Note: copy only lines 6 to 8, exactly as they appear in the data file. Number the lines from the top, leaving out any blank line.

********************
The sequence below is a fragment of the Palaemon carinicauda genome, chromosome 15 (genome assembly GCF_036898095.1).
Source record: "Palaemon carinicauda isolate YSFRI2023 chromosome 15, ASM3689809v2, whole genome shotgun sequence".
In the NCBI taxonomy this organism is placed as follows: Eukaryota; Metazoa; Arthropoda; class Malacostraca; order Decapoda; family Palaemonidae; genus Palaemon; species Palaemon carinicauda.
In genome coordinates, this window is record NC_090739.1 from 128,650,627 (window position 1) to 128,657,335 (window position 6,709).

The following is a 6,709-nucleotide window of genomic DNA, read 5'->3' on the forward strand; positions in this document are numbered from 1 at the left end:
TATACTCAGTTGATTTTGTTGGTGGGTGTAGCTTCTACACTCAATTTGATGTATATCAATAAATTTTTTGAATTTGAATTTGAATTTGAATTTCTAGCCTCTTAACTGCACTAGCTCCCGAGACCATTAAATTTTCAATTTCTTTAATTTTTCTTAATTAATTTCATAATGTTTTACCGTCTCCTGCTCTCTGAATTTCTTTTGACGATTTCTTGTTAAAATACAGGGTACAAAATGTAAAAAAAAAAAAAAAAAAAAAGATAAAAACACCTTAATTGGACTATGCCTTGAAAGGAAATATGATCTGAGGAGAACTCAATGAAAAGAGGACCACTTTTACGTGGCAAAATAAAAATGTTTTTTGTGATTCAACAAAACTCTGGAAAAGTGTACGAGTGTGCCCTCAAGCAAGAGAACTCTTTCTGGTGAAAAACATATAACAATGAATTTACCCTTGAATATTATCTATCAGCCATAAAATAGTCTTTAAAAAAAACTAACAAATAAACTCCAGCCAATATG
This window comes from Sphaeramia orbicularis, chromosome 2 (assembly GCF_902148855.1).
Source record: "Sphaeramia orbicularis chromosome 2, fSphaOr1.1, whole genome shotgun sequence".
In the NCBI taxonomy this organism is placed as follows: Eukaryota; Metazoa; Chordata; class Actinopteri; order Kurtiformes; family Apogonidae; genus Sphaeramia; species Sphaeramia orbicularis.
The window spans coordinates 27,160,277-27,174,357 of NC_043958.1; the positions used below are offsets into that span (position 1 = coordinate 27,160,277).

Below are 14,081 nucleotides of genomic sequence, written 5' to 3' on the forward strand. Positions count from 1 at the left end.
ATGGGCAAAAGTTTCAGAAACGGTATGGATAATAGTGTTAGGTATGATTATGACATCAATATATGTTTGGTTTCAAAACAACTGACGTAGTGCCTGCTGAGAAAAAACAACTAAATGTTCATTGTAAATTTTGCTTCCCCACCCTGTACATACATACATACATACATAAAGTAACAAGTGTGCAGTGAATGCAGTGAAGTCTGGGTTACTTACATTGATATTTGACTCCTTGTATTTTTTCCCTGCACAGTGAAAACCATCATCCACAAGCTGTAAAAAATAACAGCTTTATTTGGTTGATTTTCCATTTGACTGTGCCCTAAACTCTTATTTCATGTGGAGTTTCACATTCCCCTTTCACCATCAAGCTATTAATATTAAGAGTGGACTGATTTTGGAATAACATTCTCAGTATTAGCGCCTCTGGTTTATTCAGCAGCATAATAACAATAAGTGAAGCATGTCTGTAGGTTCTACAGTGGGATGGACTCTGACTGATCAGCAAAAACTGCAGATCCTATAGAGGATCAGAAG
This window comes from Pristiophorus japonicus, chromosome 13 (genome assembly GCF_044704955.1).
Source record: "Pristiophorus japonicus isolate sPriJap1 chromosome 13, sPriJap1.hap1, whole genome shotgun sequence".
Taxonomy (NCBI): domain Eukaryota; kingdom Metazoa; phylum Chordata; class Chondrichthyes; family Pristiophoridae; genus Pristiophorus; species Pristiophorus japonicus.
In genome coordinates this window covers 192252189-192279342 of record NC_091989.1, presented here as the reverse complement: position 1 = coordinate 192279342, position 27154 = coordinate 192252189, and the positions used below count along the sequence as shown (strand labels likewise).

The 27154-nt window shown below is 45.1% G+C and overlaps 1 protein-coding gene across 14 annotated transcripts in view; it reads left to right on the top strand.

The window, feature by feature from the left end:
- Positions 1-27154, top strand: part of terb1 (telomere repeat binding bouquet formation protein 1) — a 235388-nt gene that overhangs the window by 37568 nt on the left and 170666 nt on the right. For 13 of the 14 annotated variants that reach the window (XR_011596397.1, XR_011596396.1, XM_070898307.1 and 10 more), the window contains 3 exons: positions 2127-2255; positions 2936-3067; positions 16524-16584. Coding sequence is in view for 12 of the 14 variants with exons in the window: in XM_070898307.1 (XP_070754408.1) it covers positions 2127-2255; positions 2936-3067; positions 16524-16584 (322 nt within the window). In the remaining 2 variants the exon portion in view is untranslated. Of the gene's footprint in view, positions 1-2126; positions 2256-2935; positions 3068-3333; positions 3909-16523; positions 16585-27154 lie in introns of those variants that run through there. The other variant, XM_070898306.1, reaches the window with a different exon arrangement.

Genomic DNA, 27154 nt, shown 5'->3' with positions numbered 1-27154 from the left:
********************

TATACTCAGTTGATTTTGTTGGTGGGTGTAGCTTCTACACTCAATTTGATGTATATCAATAAATTTTTTGAATTTGAATTTGAATTTGAATTTCTAGCCTCTTAACTGCACTAGCTCCCGAGACCATTAAATTTTCAATTTCTTTAATTTTTCTTAATTAATTTCATAATGTTTTACCGTCTCCTGCTCTCTGAATTTCTTTTGACGATTTCTTGTTAAAATACAGGGTACAAAATGTAAAAAAAAAAAAAAAAAAAAAGATAAAAACACCTTAATTGGACTATGCCTTGAAAGGAAATATGATCTGAGGAGAACTCAATGAAAAGAGGACCACTTTTACGTGGCAAAATAAAAATGTTTTTTGTGATTCAACAAAACTCTGGAAAAGTGTACGAGTGTGCCCTCAAGCAAGAGAACTCTTTCTGGTGAAAAACATATAACAATGAATTTACCCTTGAATATTATCTATCAGCCATAAAATAGTCTTTAAAAAAAACTAACAAATAAACTCCAGCCAATATG
This window comes from Sphaeramia orbicularis, chromosome 2 (assembly GCF_902148855.1).
Source record: "Sphaeramia orbicularis chromosome 2, fSphaOr1.1, whole genome shotgun sequence".